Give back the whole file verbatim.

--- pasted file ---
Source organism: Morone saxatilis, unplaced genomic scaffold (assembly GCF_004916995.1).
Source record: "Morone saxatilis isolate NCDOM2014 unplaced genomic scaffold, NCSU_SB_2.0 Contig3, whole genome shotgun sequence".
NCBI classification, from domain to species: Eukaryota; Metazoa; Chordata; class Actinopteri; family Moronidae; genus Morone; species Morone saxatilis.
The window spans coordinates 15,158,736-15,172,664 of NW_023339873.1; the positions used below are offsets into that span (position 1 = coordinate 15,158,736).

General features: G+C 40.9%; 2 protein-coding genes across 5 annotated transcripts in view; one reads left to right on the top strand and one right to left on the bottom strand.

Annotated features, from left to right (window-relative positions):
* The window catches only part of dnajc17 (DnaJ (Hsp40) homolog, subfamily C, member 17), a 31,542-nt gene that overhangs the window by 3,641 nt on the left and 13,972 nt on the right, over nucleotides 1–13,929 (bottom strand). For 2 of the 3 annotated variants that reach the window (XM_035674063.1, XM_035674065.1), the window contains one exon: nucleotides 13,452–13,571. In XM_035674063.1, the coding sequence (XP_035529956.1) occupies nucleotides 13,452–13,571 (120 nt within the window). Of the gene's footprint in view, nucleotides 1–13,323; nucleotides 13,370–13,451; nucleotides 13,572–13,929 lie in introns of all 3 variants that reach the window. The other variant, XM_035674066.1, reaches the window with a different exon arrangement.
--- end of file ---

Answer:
Source organism: Morone saxatilis, unplaced genomic scaffold (assembly GCF_004916995.1).
Source record: "Morone saxatilis isolate NCDOM2014 unplaced genomic scaffold, NCSU_SB_2.0 Contig3, whole genome shotgun sequence".
NCBI classification, from domain to species: Eukaryota; Metazoa; Chordata; class Actinopteri; family Moronidae; genus Morone; species Morone saxatilis.
The window spans coordinates 15,158,736-15,172,664 of NW_023339873.1; the positions used below are offsets into that span (position 1 = coordinate 15,158,736).

General features: G+C 40.9%; 2 protein-coding genes across 5 annotated transcripts in view; one reads left to right on the top strand and one right to left on the bottom strand.

Annotated features, from left to right (window-relative positions):
* The window catches only part of dnajc17 (DnaJ (Hsp40) homolog, subfamily C, member 17), a 31,542-nt gene that overhangs the window by 3,641 nt on the left and 13,972 nt on the right, over nucleotides 1–13,929 (bottom strand). For 2 of the 3 annotated variants that reach the window (XM_035674063.1, XM_035674065.1), the window contains one exon: nucleotides 13,452–13,571. In XM_035674063.1, the coding sequence (XP_035529956.1) occupies nucleotides 13,452–13,571 (120 nt within the window). Of the gene's footprint in view, nucleotides 1–13,323; nucleotides 13,370–13,451; nucleotides 13,572–13,929 lie in introns of all 3 variants that reach the window. The other variant, XM_035674066.1, reaches the window with a different exon arrangement.